While reading this book, what struck me was how the chapters seem to pack in a level of detail that you'd typically find only in a comprehensive reference, but yet this book is not a bunch of dry reference material, or worse yet, copies of online manuals. The reader gets serious detailed information, but it almost reads like a fluffy tutorial. It's pretty remarkable.

Something that's unique about this book at this time (Q1 2009) is that it covers the 1.0 version of Django. A bunch of the first books on Django were written against 0.96 or earlier. You'd think there wouldn't be much difference (0.04 versions if you only look at the numbers), but the jump to 1.0 was significant for Django. It's nice to have a book that reflects the 1.0 world.


Monday, March 02, 2009

Does OpenOffice Base suck?

Is it just me, or does OpenOffice Base (the database tool in their suite) suck? Or maybe it just sucks on the Mac? Honestly, I'm not throwing bombs just to be a tool. If I'm doing something wrong, please tell me.

For some time I've been looking for a database tool along the lines of Access, but which runs on the Mac and possibly other platforms. It's not that I'm a big Access fan - I've only used it a time or two, but every now and then, I have a task that cries out to be implemented with a database. Creating a desktop application from scratch using something like Swing and JavaDB/Derby seems like overkill (not too mention, way too much work), but I've always thought that there should be a database tool that's based on Java (cross-platform) and some open-source database (e.g., Derby or SQLite).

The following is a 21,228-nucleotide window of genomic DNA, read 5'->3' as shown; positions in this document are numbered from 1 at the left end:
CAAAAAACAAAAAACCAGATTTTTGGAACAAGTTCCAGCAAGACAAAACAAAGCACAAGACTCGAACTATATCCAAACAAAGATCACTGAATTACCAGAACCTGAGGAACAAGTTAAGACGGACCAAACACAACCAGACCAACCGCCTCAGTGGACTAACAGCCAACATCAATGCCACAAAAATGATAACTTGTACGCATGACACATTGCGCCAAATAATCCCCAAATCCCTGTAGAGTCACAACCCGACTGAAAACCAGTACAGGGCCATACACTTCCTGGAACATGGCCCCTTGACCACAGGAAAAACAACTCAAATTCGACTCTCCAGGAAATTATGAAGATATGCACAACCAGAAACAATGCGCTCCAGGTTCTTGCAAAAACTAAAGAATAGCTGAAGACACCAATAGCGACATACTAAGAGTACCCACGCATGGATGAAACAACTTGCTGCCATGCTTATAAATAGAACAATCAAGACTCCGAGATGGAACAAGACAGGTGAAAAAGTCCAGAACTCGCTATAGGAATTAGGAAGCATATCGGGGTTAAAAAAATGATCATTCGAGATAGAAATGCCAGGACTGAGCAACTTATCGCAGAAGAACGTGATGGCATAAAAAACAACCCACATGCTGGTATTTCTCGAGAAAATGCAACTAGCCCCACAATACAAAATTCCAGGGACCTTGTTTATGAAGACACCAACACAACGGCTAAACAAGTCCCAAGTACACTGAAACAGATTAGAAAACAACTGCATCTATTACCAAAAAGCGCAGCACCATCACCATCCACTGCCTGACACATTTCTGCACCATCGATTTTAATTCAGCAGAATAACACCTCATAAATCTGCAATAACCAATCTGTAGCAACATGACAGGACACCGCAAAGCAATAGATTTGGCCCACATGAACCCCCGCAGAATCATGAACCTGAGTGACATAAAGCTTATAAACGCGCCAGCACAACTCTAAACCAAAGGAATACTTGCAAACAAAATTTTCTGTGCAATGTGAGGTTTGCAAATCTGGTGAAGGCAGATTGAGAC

On paper, Base is just that tool. I heard somewhere that it's written in Java, and I know that it uses HSQLDB, but can use any JDBC database. Looking through the interface it's got tables, forms, and reports. And OpenOffice runs on Macs, Windows, and Linux. Sounds perfect.

Here's just a short list of the issues I've had:
  • The first time I ran it, it crashed before I'd even defined any tables. D'oh!
  • Once, the UI locked up (no visible updates but the mouse still worked) while I was trying to add a List Box. I kept trying until it crashed. When it came back, I had a zillion List Boxes in the spot where I was adding them.
  • After removing the List Boxes, it crashed again. After restarting, the recovery process restored all those list boxes. I removed them all again, it crashed again, and they were all restored again.
  • Eventually, I removed the List Boxes, saved and quit. After restarting, the boxes were finally gone. This marked a new work pattern - save and quit every ~5 minutes. Sometimes, saving alone wasn't enough to prevent work from being lost.
  • The replace form control function crashed consistently enough for me to realize it doesn't work. This is a shame because the form wizard creates text boxes by default, which need to be converted. I had to add new controls, wire them up, remove the original text box, and move the new control into place - all while saving frequently.
  • It took me forever to get a List Box that wasn't tied to a database table or query - e.g., Gender can only be Male or Female (or Gelded on our farm). To do that, you have to turn off wizard mode.
  • There are various UI boogers on the Mac - e.g., list boxes are sometimes not quite tall enough so the text in the box is chopped when the list is not dropped down.
  • The documentation that I could find was minimal, at best. I realize that's a common complaint about open-source projects, but for something as big as OpenOffice, I expected more.
Anyway, it's so unusable, I don't think I can use it for my own personal purposes, let alone recommend it to clients. Quite a shame. I'm thinking to checking out FileMaker. It runs on both PCs and Macs, and it has a free 30 day trial.